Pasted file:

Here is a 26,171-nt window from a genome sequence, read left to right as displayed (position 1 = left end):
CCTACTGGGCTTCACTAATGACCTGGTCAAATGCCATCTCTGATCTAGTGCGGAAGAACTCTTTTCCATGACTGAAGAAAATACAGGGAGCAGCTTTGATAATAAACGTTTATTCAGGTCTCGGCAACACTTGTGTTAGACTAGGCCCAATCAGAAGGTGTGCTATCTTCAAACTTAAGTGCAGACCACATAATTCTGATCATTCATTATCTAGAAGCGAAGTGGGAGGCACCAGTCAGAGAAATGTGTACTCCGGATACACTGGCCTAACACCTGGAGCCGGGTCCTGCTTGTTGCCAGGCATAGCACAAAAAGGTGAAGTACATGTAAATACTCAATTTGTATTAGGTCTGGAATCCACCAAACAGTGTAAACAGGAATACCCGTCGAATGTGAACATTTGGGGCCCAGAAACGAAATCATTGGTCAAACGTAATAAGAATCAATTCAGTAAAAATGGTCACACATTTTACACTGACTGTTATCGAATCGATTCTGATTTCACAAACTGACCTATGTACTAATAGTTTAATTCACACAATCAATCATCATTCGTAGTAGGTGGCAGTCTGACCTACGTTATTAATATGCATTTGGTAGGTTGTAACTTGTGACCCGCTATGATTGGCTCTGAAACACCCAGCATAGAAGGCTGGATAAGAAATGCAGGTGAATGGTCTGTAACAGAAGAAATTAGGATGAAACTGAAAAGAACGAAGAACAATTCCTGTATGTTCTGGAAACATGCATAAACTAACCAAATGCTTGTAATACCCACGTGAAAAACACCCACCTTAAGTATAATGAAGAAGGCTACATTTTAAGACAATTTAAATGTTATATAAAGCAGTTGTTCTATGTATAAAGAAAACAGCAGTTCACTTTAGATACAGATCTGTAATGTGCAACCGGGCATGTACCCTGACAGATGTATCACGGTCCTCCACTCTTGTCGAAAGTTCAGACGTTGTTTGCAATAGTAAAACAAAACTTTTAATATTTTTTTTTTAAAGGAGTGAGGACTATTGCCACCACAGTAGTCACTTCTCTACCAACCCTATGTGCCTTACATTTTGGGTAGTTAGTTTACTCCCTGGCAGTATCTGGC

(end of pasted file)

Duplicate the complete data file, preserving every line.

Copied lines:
Here is a 26,171-nt window from a genome sequence, read left to right as displayed (position 1 = left end):
CCTACTGGGCTTCACTAATGACCTGGTCAAATGCCATCTCTGATCTAGTGCGGAAGAACTCTTTTCCATGACTGAAGAAAATACAGGGAGCAGCTTTGATAATAAACGTTTATTCAGGTCTCGGCAACACTTGTGTTAGACTAGGCCCAATCAGAAGGTGTGCTATCTTCAAACTTAAGTGCAGACCACATAATTCTGATCATTCATTATCTAGAAGCGAAGTGGGAGGCACCAGTCAGAGAAATGTGTACTCCGGATACACTGGCCTAACACCTGGAGCCGGGTCCTGCTTGTTGCCAGGCATAGCACAAAAAGGTGAAGTACATGTAAATACTCAATTTGTATTAGGTCTGGAATCCACCAAACAGTGTAAACAGGAATACCCGTCGAATGTGAACATTTGGGGCCCAGAAACGAAATCATTGGTCAAACGTAATAAGAATCAATTCAGTAAAAATGGTCACACATTTTACACTGACTGTTATCGAATCGATTCTGATTTCACAAACTGACCTATGTACTAATAGTTTAATTCACACAATCAATCATCATTCGTAGTAGGTGGCAGTCTGACCTACGTTATTAATATGCATTTGGTAGGTTGTAACTTGTGACCCGCTATGATTGGCTCTGAAACACCCAGCATAGAAGGCTGGATAAGAAATGCAGGTGAATGGTCTGTAACAGAAGAAATTAGGATGAAACTGAAAAGAACGAAGAACAATTCCTGTATGTTCTGGAAACATGCATAAACTAACCAAATGCTTGTAATACCCACGTGAAAAACACCCACCTTAAGTATAATGAAGAAGGCTACATTTTAAGACAATTTAAATGTTATATAAAGCAGTTGTTCTATGTATAAAGAAAACAGCAGTTCACTTTAGATACAGATCTGTAATGTGCAACCGGGCATGTACCCTGACAGATGTATCACGGTCCTCCACTCTTGTCGAAAGTTCAGACGTTGTTTGCAATAGTAAAACAAAACTTTTAATATTTTTTTTTTAAAGGAGTGAGGACTATTGCCACCACAGTAGTCACTTCTCTACCAACCCTATGTGCCTTACATTTTGGGTAGTTAGTTTACTCCCTGGCAGTATCTGGC